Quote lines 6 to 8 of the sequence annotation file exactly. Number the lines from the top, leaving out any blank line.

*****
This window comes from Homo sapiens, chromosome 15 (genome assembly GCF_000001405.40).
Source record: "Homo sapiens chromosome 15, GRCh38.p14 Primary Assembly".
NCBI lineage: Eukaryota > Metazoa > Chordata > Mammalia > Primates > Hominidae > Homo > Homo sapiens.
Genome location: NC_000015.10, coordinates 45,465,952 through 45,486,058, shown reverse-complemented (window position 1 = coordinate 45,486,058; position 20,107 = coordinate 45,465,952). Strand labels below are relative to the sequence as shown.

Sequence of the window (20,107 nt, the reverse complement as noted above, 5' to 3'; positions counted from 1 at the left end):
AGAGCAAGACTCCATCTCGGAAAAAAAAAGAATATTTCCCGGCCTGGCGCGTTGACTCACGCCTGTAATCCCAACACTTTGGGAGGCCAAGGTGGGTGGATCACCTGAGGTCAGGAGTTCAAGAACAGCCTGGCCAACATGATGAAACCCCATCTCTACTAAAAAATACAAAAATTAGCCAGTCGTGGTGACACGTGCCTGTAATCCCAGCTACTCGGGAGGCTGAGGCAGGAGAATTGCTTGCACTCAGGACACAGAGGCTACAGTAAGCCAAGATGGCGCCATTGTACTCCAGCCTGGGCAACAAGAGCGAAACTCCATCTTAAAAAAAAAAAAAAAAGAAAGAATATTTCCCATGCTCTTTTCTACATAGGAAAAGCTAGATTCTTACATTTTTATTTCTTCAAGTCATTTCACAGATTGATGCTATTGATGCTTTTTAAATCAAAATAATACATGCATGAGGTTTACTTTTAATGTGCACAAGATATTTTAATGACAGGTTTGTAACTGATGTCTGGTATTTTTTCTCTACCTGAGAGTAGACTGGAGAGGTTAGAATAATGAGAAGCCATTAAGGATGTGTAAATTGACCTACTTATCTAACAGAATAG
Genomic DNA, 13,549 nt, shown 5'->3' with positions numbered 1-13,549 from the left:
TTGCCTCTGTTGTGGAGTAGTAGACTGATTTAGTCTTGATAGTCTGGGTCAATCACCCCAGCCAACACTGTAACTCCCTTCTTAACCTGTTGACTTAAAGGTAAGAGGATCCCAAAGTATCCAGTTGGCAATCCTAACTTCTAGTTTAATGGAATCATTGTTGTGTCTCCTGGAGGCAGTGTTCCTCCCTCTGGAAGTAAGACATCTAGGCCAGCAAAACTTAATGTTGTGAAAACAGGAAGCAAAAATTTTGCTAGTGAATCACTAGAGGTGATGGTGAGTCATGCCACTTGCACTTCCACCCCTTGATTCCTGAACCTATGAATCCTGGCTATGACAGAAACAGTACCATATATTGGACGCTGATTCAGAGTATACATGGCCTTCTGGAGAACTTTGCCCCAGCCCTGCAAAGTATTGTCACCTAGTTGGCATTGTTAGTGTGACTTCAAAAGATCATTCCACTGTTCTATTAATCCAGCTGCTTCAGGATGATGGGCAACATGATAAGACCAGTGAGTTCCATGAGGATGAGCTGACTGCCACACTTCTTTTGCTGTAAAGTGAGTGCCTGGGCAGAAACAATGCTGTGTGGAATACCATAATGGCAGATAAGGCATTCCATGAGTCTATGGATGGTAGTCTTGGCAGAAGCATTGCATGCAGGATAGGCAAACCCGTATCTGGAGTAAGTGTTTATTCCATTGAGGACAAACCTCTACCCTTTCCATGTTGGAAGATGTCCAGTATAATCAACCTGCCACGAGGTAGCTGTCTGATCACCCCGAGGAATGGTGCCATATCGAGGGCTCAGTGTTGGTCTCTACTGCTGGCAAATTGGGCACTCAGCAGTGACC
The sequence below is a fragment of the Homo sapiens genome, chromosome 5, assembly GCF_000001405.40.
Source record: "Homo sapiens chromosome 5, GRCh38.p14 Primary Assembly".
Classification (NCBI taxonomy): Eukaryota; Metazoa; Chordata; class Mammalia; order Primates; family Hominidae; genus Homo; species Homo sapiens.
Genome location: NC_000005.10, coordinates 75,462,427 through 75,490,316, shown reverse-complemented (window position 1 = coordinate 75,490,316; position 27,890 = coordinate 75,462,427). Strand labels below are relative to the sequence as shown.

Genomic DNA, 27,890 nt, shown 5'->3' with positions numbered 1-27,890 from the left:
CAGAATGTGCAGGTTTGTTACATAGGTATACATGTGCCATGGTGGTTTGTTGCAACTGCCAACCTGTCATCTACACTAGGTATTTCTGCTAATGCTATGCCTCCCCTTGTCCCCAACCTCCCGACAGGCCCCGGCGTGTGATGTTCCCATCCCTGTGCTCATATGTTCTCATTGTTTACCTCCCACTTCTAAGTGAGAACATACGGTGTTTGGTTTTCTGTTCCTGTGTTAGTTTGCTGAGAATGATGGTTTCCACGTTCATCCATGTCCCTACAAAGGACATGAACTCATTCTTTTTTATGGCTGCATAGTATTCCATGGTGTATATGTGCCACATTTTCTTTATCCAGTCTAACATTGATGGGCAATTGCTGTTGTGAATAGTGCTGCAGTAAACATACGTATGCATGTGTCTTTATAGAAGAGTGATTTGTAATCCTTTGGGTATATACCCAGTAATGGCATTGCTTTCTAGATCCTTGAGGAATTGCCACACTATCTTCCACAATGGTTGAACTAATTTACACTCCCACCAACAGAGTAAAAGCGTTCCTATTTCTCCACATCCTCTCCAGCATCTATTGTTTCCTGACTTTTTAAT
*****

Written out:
AGAGCAAGACTCCATCTCGGAAAAAAAAAGAATATTTCCCGGCCTGGCGCGTTGACTCACGCCTGTAATCCCAACACTTTGGGAGGCCAAGGTGGGTGGATCACCTGAGGTCAGGAGTTCAAGAACAGCCTGGCCAACATGATGAAACCCCATCTCTACTAAAAAATACAAAAATTAGCCAGTCGTGGTGACACGTGCCTGTAATCCCAGCTACTCGGGAGGCTGAGGCAGGAGAATTGCTTGCACTCAGGACACAGAGGCTACAGTAAGCCAAGATGGCGCCATTGTACTCCAGCCTGGGCAACAAGAGCGAAACTCCATCTTAAAAAAAAAAAAAAAAGAAAGAATATTTCCCATGCTCTTTTCTACATAGGAAAAGCTAGATTCTTACATTTTTATTTCTTCAAGTCATTTCACAGATTGATGCTATTGATGCTTTTTAAATCAAAATAATACATGCATGAGGTTTACTTTTAATGTGCACAAGATATTTTAATGACAGGTTTGTAACTGATGTCTGGTATTTTTTCTCTACCTGAGAGTAGACTGGAGAGGTTAGAATAATGAGAAGCCATTAAGGATGTGTAAATTGACCTACTTATCTAACAGAATAG
Genomic DNA, 13,549 nt, shown 5'->3' with positions numbered 1-13,549 from the left:
TTGCCTCTGTTGTGGAGTAGTAGACTGATTTAGTCTTGATAGTCTGGGTCAATCACCCCAGCCAACACTGTAACTCCCTTCTTAACCTGTTGACTTAAAGGTAAGAGGATCCCAAAGTATCCAGTTGGCAATCCTAACTTCTAGTTTAATGGAATCATTGTTGTGTCTCCTGGAGGCAGTGTTCCTCCCTCTGGAAGTAAGACATCTAGGCCAGCAAAACTTAATGTTGTGAAAACAGGAAGCAAAAATTTTGCTAGTGAATCACTAGAGGTGATGGTGAGTCATGCCACTTGCACTTCCACCCCTTGATTCCTGAACCTATGAATCCTGGCTATGACAGAAACAGTACCATATATTGGACGCTGATTCAGAGTATACATGGCCTTCTGGAGAACTTTGCCCCAGCCCTGCAAAGTATTGTCACCTAGTTGGCATTGTTAGTGTGACTTCAAAAGATCATTCCACTGTTCTATTAATCCAGCTGCTTCAGGATGATGGGCAACATGATAAGACCAGTGAGTTCCATGAGGATGAGCTGACTGCCACACTTCTTTTGCTGTAAAGTGAGTGCCTGGGCAGAAACAATGCTGTGTGGAATACCATAATGGCAGATAAGGCATTCCATGAGTCTATGGATGGTAGTCTTGGCAGAAGCATTGCATGCAGGATAGGCAAACCCGTATCTGGAGTAAGTGTTTATTCCATTGAGGACAAACCTCTACCCTTTCCATGTTGGAAGATGTCCAGTATAATCAACCTGCCACGAGGTAGCTGTCTGATCACCCCGAGGAATGGTGCCATATCGAGGGCTCAGTGTTGGTCTCTACTGCTGGCAAATTGGGCACTCAGCAGTGACC